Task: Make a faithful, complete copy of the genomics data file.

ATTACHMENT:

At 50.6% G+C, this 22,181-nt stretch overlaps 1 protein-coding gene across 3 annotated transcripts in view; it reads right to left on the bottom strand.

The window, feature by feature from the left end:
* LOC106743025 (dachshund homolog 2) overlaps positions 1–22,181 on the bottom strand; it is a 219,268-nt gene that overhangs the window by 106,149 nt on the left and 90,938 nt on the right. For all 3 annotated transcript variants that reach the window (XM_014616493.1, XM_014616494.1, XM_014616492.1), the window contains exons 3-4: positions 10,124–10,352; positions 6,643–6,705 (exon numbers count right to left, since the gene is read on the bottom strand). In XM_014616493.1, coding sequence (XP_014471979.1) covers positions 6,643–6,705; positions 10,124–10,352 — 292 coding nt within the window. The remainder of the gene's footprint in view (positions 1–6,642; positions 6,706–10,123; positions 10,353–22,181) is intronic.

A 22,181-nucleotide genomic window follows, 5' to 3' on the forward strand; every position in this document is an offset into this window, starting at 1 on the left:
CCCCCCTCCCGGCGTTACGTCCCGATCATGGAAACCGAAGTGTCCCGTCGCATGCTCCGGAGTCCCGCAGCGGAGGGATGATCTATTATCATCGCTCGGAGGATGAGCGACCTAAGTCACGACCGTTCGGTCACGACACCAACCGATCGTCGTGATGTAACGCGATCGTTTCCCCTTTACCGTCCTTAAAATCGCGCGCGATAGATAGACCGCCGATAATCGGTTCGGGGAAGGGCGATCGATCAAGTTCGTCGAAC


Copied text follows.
At 50.6% G+C, this 22,181-nt stretch overlaps 1 protein-coding gene across 3 annotated transcripts in view; it reads right to left on the bottom strand.

The window, feature by feature from the left end:
* LOC106743025 (dachshund homolog 2) overlaps positions 1–22,181 on the bottom strand; it is a 219,268-nt gene that overhangs the window by 106,149 nt on the left and 90,938 nt on the right. For all 3 annotated transcript variants that reach the window (XM_014616493.1, XM_014616494.1, XM_014616492.1), the window contains exons 3-4: positions 10,124–10,352; positions 6,643–6,705 (exon numbers count right to left, since the gene is read on the bottom strand). In XM_014616493.1, coding sequence (XP_014471979.1) covers positions 6,643–6,705; positions 10,124–10,352 — 292 coding nt within the window. The remainder of the gene's footprint in view (positions 1–6,642; positions 6,706–10,123; positions 10,353–22,181) is intronic.

A 22,181-nucleotide genomic window follows, 5' to 3' on the forward strand; every position in this document is an offset into this window, starting at 1 on the left:
CCCCCCTCCCGGCGTTACGTCCCGATCATGGAAACCGAAGTGTCCCGTCGCATGCTCCGGAGTCCCGCAGCGGAGGGATGATCTATTATCATCGCTCGGAGGATGAGCGACCTAAGTCACGACCGTTCGGTCACGACACCAACCGATCGTCGTGATGTAACGCGATCGTTTCCCCTTTACCGTCCTTAAAATCGCGCGCGATAGATAGACCGCCGATAATCGGTTCGGGGAAGGGCGATCGATCAAGTTCGTCGAAC